inhibit production of glucose in liver, increase sensitivity to insulin, decrease GI glucose absorption. comparable to sulfonylureas in efficacy

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prototypical biguanide

metformin

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metformin side effects

metallic taste, nausea/diarrhea, reduced absorption of B12 and folic acid

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metformin pharmacokinetics

little binding to plasma proteins, no active metabolites

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advantages of metformin

no hypoglycemia or increased weight

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a-glucosidase inhibitor prototype

acarbose

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acarbose mechanism

competitive inhibition of intestinal alpha-glucosidase, reduction in starch digestion and glucose absorption

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acarbose side effects

bloating and flatulence. can cause hypoglycemia in combo with insulin, treatable with glucose

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acarbose contraindications

intestinal diseases exacerbated by gas (ulceration, inflammatory bowel disease)

31

thiazolidinediones prototypes

risigilitazone, pioglitazone

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thiazolidinedione mechanism of action

agonist for PPAR-gamma, increases insulin sensitivity in muscle, liver, and adipose tissue, and increases insulin's action on glucose and lipid metabolism. reduces A1c by 1.0-1.5%

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pharmacokinetics of thiazolidinediones

take 3-6 weeks to reach maximum effect

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thiazolidinediones side effects

weight gain, fluid retention, some liver toxicity

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thiazolidinedione contraindications

heart failure; rosigilitazone can cause MI (43% increase in MIs in one study) and CHF

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new drugs

sitagliptin, exenatide, pramlintide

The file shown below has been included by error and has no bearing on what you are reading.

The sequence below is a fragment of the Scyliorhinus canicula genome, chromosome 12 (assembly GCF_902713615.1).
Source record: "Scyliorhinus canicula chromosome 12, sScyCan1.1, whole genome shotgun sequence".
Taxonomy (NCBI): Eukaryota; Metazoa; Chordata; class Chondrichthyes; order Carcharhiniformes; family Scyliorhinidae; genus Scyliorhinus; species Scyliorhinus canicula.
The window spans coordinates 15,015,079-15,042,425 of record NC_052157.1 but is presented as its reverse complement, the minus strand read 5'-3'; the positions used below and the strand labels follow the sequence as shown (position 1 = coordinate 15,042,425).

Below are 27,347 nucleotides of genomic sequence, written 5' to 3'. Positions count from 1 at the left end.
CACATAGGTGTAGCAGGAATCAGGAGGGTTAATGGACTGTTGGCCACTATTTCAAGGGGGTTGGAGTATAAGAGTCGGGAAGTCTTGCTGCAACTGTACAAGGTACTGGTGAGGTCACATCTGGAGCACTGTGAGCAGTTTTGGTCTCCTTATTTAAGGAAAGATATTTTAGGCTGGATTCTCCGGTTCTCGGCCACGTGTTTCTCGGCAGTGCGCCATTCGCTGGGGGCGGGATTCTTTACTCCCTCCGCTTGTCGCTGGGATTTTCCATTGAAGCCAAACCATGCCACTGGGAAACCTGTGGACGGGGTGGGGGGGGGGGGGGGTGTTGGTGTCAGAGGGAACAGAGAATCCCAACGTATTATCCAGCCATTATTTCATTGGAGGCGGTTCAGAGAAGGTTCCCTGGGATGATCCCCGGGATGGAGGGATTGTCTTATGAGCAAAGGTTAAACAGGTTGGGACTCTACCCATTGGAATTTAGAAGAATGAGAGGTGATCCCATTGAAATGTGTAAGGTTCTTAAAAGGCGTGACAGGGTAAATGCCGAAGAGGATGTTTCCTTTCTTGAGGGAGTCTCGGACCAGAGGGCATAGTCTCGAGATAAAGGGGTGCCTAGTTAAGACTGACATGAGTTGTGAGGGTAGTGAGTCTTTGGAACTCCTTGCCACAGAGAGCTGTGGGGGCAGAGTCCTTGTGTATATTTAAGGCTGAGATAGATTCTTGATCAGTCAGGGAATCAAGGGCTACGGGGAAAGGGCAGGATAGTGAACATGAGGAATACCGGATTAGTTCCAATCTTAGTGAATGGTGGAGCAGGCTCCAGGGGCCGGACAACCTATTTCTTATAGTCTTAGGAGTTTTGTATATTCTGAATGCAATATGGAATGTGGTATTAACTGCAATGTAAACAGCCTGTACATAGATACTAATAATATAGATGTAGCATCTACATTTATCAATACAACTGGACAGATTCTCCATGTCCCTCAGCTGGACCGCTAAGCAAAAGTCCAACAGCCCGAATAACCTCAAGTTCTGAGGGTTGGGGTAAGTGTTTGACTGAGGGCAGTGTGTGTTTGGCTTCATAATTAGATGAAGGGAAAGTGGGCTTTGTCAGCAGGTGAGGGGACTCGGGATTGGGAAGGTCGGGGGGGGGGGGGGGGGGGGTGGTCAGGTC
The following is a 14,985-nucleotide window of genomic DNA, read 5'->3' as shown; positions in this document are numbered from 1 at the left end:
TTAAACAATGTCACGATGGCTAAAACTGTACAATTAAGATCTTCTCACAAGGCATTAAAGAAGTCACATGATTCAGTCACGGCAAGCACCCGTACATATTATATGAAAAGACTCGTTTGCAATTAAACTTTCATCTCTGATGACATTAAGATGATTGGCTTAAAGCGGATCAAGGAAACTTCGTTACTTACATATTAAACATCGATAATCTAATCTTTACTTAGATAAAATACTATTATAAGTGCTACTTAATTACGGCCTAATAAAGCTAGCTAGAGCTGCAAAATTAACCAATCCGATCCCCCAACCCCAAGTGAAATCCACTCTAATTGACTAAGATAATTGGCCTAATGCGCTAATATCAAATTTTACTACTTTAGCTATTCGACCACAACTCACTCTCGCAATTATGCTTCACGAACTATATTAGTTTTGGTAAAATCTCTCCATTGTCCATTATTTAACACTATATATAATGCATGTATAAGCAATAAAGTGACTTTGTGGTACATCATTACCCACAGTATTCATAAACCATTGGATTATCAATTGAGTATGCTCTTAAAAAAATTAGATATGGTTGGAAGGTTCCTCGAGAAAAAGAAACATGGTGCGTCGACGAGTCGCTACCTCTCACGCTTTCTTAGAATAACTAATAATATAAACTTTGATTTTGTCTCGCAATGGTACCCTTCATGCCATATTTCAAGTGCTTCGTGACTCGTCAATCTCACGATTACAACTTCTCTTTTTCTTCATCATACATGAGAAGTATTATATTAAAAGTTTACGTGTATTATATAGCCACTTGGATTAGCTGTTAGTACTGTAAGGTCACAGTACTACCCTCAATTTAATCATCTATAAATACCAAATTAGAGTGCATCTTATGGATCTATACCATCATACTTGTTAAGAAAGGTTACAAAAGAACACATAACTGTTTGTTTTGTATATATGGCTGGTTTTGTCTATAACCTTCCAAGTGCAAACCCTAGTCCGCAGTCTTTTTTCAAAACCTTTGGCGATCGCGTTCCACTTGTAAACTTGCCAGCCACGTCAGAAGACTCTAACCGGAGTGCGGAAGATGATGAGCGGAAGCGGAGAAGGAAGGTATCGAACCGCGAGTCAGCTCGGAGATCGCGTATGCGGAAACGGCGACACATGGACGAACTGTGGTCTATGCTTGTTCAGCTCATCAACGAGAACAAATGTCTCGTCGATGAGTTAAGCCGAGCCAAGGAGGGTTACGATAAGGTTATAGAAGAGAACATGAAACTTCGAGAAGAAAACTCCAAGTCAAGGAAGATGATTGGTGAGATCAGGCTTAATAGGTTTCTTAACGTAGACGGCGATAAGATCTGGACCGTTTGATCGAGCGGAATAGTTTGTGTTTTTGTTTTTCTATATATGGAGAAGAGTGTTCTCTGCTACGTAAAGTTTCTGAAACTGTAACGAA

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sitagliptin mechanism

inhibition of DPP4, an enzyme that leads to increased insulin production and decreased glucagon production

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sitagliptin pharmacokinetics

rapid absorption (PO), little metabolism (79% excreted whole in urine), hl of 11.8-14.4 hr. used as sole therapy or in combo with metformin or thiazolidinediones

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sitagliptin side effects

none, no hypoglycemia or weight gain

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exenatide mechanism

enhances glucose dependent insulin release, suppresses elevated glucagon secretion, slows gastric emptying
decreases HbA1c by .4-.8% and 2 hr PPG bt 63-71 mg/dl

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exenatide pharmacokinetics

subQ, used in combo with sulfonylureas and/or metformin

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exenatide side effects

indigestion, diarrhea, weight loss (1-3 kg)

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pramlintide mechanism

synthetic analog of amylin, a hormone co-secreted with insulin that slows gastric emptying, suppresses glucagon secretion after meals, and modulates appetite
decrease H1c by .5%, 1.5 kg weight loss

44

pramlintide pharmacowhatever

SubQ before meal